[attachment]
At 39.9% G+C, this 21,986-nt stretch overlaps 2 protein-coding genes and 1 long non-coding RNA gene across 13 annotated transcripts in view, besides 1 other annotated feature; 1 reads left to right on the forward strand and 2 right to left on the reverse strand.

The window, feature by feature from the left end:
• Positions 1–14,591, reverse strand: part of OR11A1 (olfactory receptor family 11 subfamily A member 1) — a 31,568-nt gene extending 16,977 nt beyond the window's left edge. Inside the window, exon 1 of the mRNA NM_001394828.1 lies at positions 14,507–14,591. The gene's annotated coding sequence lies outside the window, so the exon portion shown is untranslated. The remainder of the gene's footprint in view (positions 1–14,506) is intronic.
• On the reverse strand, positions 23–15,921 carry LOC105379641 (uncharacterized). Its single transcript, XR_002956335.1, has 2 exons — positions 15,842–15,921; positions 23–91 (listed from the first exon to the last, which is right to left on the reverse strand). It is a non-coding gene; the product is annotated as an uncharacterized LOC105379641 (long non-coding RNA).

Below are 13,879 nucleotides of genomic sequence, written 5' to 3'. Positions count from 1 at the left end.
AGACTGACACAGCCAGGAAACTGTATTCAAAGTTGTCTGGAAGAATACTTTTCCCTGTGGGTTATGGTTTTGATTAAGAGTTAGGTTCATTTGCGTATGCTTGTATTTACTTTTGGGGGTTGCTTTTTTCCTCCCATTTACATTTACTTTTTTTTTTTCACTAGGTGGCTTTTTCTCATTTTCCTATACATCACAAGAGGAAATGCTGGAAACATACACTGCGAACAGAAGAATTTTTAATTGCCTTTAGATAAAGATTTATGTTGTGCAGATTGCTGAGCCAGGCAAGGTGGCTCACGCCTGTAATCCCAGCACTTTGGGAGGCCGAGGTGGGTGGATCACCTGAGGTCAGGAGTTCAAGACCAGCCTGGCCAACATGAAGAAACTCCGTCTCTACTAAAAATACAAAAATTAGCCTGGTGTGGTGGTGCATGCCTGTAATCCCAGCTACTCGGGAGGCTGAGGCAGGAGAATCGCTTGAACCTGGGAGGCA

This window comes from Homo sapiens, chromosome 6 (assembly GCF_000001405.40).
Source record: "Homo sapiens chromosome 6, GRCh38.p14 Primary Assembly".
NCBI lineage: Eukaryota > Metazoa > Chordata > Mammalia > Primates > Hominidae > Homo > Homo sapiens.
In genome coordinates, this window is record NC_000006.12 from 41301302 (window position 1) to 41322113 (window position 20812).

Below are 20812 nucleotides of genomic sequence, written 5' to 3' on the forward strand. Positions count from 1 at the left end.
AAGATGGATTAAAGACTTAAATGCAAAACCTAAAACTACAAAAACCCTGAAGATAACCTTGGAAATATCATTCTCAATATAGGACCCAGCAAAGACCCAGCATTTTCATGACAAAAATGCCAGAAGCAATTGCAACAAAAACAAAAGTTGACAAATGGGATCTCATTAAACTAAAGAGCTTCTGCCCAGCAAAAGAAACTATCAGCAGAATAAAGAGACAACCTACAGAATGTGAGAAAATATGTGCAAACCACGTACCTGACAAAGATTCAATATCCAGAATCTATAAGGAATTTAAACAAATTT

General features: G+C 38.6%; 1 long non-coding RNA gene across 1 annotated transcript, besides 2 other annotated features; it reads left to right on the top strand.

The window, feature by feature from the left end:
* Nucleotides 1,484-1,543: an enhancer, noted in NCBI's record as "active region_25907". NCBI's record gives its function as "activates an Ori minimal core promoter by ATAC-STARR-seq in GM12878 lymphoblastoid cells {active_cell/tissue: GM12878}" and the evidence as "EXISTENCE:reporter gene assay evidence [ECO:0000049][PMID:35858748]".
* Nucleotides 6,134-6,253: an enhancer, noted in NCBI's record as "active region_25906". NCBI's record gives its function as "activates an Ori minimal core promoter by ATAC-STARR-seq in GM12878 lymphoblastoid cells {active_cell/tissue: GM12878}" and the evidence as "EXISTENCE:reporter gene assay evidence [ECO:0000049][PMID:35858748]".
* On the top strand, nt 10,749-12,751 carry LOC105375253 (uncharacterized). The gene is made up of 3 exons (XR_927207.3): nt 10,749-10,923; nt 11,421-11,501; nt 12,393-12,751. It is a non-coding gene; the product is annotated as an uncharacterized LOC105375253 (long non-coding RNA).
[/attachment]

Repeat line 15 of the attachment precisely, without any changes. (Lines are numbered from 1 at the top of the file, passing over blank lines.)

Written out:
* Nucleotides 1,484-1,543: an enhancer, noted in NCBI's record as "active region_25907". NCBI's record gives its function as "activates an Ori minimal core promoter by ATAC-STARR-seq in GM12878 lymphoblastoid cells {active_cell/tissue: GM12878}" and the evidence as "EXISTENCE:reporter gene assay evidence [ECO:0000049][PMID:35858748]".